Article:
It’s probably too early to tell what is a 5G or 6G project to be honest. There are certainly many candidate technologies being investigated and developed. While alternative waveforms such as Non-Orthogonal Waveform or NOW appear to be pretty early in the academic research stage, many of the motivations driving the research on new waveforms are focused on improving the power-performance efficiency especially of higher frequency bands such as mmWave and terahertz.
While it is fun to talk about 6G it is a bit too early preoccupy ourselves with it. We have much work to do with 5G and 5G Advanced. Fewer distractions the better is what I say. It’s time to focus on helping operators work their way out of the trough of disillusionment.
The Wrap Up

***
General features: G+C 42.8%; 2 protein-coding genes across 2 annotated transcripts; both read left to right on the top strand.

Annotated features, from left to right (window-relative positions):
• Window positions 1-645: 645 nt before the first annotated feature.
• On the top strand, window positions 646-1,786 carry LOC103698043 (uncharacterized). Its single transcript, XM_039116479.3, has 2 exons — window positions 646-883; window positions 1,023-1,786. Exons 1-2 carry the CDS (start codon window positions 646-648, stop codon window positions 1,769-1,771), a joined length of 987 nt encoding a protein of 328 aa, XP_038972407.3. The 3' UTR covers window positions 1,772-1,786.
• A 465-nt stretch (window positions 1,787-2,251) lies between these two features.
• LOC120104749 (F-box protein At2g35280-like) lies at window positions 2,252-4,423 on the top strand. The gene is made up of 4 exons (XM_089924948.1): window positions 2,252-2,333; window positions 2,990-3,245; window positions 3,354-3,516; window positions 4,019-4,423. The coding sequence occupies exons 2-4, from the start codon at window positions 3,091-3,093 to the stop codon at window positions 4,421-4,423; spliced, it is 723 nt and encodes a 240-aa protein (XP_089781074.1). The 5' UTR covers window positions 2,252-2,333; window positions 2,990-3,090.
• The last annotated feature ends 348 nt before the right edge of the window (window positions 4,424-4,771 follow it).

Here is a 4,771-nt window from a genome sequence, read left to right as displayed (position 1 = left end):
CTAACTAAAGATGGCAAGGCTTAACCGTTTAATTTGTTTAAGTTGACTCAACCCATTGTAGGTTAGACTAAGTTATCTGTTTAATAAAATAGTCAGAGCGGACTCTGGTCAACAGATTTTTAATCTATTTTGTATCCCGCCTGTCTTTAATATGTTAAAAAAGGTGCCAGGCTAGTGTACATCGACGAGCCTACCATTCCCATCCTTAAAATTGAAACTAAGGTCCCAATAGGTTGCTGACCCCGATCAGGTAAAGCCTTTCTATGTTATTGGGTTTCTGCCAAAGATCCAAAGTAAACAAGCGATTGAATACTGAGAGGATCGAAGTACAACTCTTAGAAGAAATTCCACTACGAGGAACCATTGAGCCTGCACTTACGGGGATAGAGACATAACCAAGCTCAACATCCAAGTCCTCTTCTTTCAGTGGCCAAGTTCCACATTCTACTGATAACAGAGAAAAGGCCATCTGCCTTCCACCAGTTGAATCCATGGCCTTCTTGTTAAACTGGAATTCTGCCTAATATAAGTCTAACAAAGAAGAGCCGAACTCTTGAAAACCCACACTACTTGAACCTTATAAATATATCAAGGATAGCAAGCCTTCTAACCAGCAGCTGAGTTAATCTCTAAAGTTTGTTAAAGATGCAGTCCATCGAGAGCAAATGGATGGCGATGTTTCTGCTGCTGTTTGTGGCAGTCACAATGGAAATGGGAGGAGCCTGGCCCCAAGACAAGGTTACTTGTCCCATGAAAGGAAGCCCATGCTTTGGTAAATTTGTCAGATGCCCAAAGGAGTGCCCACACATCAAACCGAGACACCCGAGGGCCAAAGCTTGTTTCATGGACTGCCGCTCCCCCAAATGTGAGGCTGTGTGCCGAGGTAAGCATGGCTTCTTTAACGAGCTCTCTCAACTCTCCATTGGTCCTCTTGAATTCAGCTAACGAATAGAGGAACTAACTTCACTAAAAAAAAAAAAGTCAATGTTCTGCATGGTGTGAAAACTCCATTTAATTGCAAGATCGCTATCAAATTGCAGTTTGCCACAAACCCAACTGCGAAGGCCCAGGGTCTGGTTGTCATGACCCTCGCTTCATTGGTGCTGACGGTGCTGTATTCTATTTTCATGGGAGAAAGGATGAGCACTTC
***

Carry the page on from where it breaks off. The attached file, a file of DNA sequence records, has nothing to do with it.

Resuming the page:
I appreciated the efforts and the boldness of John Hoffman, CEO of GSMA, his team, and the CTIA organization for putting on a live event during a continuing pandemic. Putting safety first, the event was a welcome change for many of us stuck working from home. As I expressed to John, I hope that the American operators’ agenda picks back up where we left off in 2019 when the GSMA and CTIA created a forum for the communications and entertainment media industries to get together to work synergies that might give birth to that “5G killer application”. We will see what MWC LA 2022 will bring. Hopefully we will be in a post-pandemic era when the operators will once again aspire beyond connectivity. Until then, see you in Barcelona!